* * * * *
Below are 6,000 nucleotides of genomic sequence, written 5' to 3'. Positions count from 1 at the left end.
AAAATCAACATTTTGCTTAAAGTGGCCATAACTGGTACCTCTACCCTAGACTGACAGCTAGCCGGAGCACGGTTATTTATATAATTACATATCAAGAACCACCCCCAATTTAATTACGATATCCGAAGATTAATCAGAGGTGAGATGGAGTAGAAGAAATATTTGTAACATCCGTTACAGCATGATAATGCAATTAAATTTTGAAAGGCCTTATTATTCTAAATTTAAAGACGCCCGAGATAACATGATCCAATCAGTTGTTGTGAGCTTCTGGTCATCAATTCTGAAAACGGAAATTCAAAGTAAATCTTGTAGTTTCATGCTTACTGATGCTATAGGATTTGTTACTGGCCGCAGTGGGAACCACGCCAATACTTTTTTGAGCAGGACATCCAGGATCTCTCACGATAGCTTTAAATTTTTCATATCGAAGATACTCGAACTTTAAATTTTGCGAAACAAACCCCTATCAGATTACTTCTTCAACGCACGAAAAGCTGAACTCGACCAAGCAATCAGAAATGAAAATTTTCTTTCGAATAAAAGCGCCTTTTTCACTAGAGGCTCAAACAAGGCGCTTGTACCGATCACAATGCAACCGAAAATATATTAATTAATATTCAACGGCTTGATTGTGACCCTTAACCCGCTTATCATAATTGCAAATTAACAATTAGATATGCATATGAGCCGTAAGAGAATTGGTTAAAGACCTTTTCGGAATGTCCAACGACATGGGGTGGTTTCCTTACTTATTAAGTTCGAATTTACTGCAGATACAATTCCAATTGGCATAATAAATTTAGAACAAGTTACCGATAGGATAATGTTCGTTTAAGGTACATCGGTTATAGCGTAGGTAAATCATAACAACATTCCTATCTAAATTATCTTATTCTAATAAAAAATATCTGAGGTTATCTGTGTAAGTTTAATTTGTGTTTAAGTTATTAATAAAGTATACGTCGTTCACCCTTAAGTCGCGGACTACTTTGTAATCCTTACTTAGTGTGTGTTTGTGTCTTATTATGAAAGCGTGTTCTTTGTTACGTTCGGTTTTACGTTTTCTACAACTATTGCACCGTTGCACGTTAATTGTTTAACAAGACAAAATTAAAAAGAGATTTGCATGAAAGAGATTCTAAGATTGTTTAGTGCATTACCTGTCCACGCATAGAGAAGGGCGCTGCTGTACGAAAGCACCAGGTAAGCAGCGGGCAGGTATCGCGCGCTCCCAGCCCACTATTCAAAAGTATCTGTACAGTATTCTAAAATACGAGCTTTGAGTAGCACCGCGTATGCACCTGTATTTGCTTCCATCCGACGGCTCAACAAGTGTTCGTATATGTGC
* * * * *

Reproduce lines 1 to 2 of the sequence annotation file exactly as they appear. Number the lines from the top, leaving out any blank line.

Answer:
Below are 6,000 nucleotides of genomic sequence, written 5' to 3'. Positions count from 1 at the left end.
AAAATCAACATTTTGCTTAAAGTGGCCATAACTGGTACCTCTACCCTAGACTGACAGCTAGCCGGAGCACGGTTATTTATATAATTACATATCAAGAACCACCCCCAATTTAATTACGATATCCGAAGATTAATCAGAGGTGAGATGGAGTAGAAGAAATATTTGTAACATCCGTTACAGCATGATAATGCAATTAAATTTTGAAAGGCCTTATTATTCTAAATTTAAAGACGCCCGAGATAACATGATCCAATCAGTTGTTGTGAGCTTCTGGTCATCAATTCTGAAAACGGAAATTCAAAGTAAATCTTGTAGTTTCATGCTTACTGATGCTATAGGATTTGTTACTGGCCGCAGTGGGAACCACGCCAATACTTTTTTGAGCAGGACATCCAGGATCTCTCACGATAGCTTTAAATTTTTCATATCGAAGATACTCGAACTTTAAATTTTGCGAAACAAACCCCTATCAGATTACTTCTTCAACGCACGAAAAGCTGAACTCGACCAAGCAATCAGAAATGAAAATTTTCTTTCGAATAAAAGCGCCTTTTTCACTAGAGGCTCAAACAAGGCGCTTGTACCGATCACAATGCAACCGAAAATATATTAATTAATATTCAACGGCTTGATTGTGACCCTTAACCCGCTTATCATAATTGCAAATTAACAATTAGATATGCATATGAGCCGTAAGAGAATTGGTTAAAGACCTTTTCGGAATGTCCAACGACATGGGGTGGTTTCCTTACTTATTAAGTTCGAATTTACTGCAGATACAATTCCAATTGGCATAATAAATTTAGAACAAGTTACCGATAGGATAATGTTCGTTTAAGGTACATCGGTTATAGCGTAGGTAAATCATAACAACATTCCTATCTAAATTATCTTATTCTAATAAAAAATATCTGAGGTTATCTGTGTAAGTTTAATTTGTGTTTAAGTTATTAATAAAGTATACGTCGTTCACCCTTAAGTCGCGGACTACTTTGTAATCCTTACTTAGTGTGTGTTTGTGTCTTATTATGAAAGCGTGTTCTTTGTTACGTTCGGTTTTACGTTTTCTACAACTATTGCACCGTTGCACGTTAATTGTTTAACAAGACAAAATTAAAAAGAGATTTGCATGAAAGAGATTCTAAGATTGTTTAGTGCATTACCTGTCCACGCATAGAGAAGGGCGCTGCTGTACGAAAGCACCAGGTAAGCAGCGGGCAGGTATCGCGCGCTCCCAGCCCACTATTCAAAAGTATCTGTACAGTATTCTAAAATACGAGCTTTGAGTAGCACCGCGTATGCACCTGTATTTGCTTCCATCCGACGGCTCAACAAGTGTTCGTATATGTGC